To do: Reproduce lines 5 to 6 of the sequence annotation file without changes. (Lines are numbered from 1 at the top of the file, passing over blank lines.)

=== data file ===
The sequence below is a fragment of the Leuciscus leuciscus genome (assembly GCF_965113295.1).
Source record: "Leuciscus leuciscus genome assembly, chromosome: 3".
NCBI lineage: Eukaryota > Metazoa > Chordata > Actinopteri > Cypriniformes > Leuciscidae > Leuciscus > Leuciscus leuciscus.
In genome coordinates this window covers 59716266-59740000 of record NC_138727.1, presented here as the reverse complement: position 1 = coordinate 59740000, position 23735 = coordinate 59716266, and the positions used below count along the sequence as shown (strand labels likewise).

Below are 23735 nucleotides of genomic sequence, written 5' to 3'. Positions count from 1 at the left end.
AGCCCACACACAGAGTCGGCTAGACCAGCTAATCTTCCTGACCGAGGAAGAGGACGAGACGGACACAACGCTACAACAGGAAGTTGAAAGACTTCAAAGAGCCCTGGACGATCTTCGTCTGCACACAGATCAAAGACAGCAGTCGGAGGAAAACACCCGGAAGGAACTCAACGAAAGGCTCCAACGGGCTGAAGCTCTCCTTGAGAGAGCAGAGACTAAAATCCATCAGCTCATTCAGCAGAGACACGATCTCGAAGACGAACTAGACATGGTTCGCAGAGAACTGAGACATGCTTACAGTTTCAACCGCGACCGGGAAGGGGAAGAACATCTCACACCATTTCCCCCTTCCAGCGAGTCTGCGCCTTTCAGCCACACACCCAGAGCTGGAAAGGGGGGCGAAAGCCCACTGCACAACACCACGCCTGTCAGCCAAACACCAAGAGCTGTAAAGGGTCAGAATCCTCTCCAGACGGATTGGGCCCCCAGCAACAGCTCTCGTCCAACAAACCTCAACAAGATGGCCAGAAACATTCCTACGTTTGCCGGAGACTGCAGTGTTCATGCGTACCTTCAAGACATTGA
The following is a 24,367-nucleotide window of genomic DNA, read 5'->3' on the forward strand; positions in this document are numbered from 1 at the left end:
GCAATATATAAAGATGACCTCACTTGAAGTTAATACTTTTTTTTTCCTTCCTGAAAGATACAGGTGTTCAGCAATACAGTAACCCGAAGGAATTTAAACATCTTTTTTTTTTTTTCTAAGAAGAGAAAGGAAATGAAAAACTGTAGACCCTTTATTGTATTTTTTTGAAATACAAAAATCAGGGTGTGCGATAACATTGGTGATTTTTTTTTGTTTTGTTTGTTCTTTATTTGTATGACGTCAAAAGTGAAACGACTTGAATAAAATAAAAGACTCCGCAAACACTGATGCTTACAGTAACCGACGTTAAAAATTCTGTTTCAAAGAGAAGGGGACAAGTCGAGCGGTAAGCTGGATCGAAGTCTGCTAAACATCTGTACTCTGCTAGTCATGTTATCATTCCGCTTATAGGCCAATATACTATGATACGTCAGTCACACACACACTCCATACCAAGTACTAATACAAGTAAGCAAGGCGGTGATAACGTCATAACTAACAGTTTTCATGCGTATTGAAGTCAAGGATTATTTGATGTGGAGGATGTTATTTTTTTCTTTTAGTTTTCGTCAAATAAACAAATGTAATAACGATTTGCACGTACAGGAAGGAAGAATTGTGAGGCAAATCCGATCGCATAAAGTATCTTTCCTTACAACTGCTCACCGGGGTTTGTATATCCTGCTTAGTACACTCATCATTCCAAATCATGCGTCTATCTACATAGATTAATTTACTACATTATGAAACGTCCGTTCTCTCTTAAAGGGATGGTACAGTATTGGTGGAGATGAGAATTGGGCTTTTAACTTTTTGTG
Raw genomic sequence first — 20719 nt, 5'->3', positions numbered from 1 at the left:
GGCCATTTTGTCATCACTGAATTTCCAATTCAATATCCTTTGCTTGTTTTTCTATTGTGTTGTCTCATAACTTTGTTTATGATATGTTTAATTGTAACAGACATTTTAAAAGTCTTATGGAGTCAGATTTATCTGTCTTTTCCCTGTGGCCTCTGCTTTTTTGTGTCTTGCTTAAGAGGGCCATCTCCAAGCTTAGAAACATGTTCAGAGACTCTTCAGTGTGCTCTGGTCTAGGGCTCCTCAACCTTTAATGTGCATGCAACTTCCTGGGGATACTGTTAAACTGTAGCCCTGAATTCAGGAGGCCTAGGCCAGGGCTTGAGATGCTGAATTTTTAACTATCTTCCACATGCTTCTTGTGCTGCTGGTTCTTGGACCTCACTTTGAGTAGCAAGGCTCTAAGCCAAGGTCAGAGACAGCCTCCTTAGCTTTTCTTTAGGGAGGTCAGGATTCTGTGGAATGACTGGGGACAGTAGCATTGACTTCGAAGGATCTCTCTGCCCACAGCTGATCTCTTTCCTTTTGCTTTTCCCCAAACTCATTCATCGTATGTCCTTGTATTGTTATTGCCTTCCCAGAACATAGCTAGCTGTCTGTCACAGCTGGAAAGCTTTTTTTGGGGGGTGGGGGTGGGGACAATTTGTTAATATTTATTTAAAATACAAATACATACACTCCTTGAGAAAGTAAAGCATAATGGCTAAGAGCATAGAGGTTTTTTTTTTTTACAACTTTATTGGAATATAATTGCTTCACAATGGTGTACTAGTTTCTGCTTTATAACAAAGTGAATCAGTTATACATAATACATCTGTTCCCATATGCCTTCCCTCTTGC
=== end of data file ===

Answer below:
Below are 23735 nucleotides of genomic sequence, written 5' to 3'. Positions count from 1 at the left end.
AGCCCACACACAGAGTCGGCTAGACCAGCTAATCTTCCTGACCGAGGAAGAGGACGAGACGGACACAACGCTACAACAGGAAGTTGAAAGACTTCAAAGAGCCCTGGACGATCTTCGTCTGCACACAGATCAAAGACAGCAGTCGGAGGAAAACACCCGGAAGGAACTCAACGAAAGGCTCCAACGGGCTGAAGCTCTCCTTGAGAGAGCAGAGACTAAAATCCATCAGCTCATTCAGCAGAGACACGATCTCGAAGACGAACTAGACATGGTTCGCAGAGAACTGAGACATGCTTACAGTTTCAACCGCGACCGGGAAGGGGAAGAACATCTCACACCATTTCCCCCTTCCAGCGAGTCTGCGCCTTTCAGCCACACACCCAGAGCTGGAAAGGGGGGCGAAAGCCCACTGCACAACACCACGCCTGTCAGCCAAACACCAAGAGCTGTAAAGGGTCAGAATCCTCTCCAGACGGATTGGGCCCCCAGCAACAGCTCTCGTCCAACAAACCTCAACAAGATGGCCAGAAACATTCCTACGTTTGCCGGAGACTGCAGTGTTCATGCGTACCTTCAAGACATTGA